"Do not be conformed to this world but be transformed by..."
...by what? Praise and worship songs? Cell groups? Prayer? Nope.
"... be transformed by the renewal of your mind..."
Be transformed by having your mind or your intellect renewed. Now prayer is important and it will change you. Praise and worship will change you. Adoration of the Eucharist will really change you. But what Paul picks as central for spiritual renewal is the need to transform your mind, give yourself a new set of concepts and beliefs. Now let's think about why he says that.
We almost never violate our beliefs. We hardly ever act against what we really believe. We live in line with our beliefs - not always with what we say we believe, but with what we actually believe. So if you want to change someone's lifestyle or behaviour, what are you going to have to do? You're going to have to change the way they see things, how they believe about things, their understanding of things. How do you change somebody's beliefs?
You can't change someone's beliefs by commanding them to change them. You know why? Because your beliefs are not under the direct control of your will. We can prove that fairly easily. Here's a cool book, it's Love Your God With All Your Mind, by J.P. Moreland, which I used to get a lot of ideas for this talk. I'll give it to the first person who can believe right now that Brendan Malone is in fact a disguised alien from the planet Mongo sent here to spy on earthlings and abduct some of us for a series of hideous experiments. Now there may be some small amount of circumstantial evidence that this is the case, but no-one here actually believes that - you might say you believe it, but you can't just decide to believe it. No-one here can choose to believe that 2 plus 2 is 15. Or that the earth is literally flat.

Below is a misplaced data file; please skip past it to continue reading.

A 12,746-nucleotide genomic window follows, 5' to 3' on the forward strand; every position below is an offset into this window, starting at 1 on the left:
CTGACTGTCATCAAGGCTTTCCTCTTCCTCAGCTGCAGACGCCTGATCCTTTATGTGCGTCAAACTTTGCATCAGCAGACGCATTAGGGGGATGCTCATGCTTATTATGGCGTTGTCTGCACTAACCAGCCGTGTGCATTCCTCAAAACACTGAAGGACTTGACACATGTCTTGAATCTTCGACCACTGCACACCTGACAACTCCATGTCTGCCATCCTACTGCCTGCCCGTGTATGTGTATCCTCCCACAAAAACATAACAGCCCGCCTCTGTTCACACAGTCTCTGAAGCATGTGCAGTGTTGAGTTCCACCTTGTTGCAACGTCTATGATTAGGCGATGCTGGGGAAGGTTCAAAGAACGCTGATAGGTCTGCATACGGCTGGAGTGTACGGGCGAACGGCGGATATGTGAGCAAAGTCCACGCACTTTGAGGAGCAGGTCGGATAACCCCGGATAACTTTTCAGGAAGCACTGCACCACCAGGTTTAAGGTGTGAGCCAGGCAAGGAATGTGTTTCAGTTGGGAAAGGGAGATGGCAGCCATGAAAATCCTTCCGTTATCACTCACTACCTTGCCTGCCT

But what if I said I'd give this book to the first person to raise their hand? Your hand is under the control of your will. You can will to raise your hand, but you can't will to change your beliefs and have them change. So how do beliefs change?
You have to will something else that you can do. You have to will to study whatever the issue is that you wish to change your beliefs about. And if you study the issue hard enough and think about it and so on, you will come to have different beliefs. And that's why St Paul says that a person is transformed by having his mind renewed. Because it is by renewing the mind, through a process of studying the issue, whether it's abortion or evolution or capital punishment or prostitution law reform or whatever it is - if I want to change my mind and my beliefs about that thing, I've got to study and reflect and think about it until I get to the point where I find myself believing it.
Not trying to believe it - never try to believe something. If you try to believe something you're just being a fake and it doesn't work. But what you can do is try to try to believe something. Dedicate yourself to studying the issue and then after having done that you'll have a renewed mind and a changed life because that's what follows from a restructured way of seeing the world as a result of study and reflection.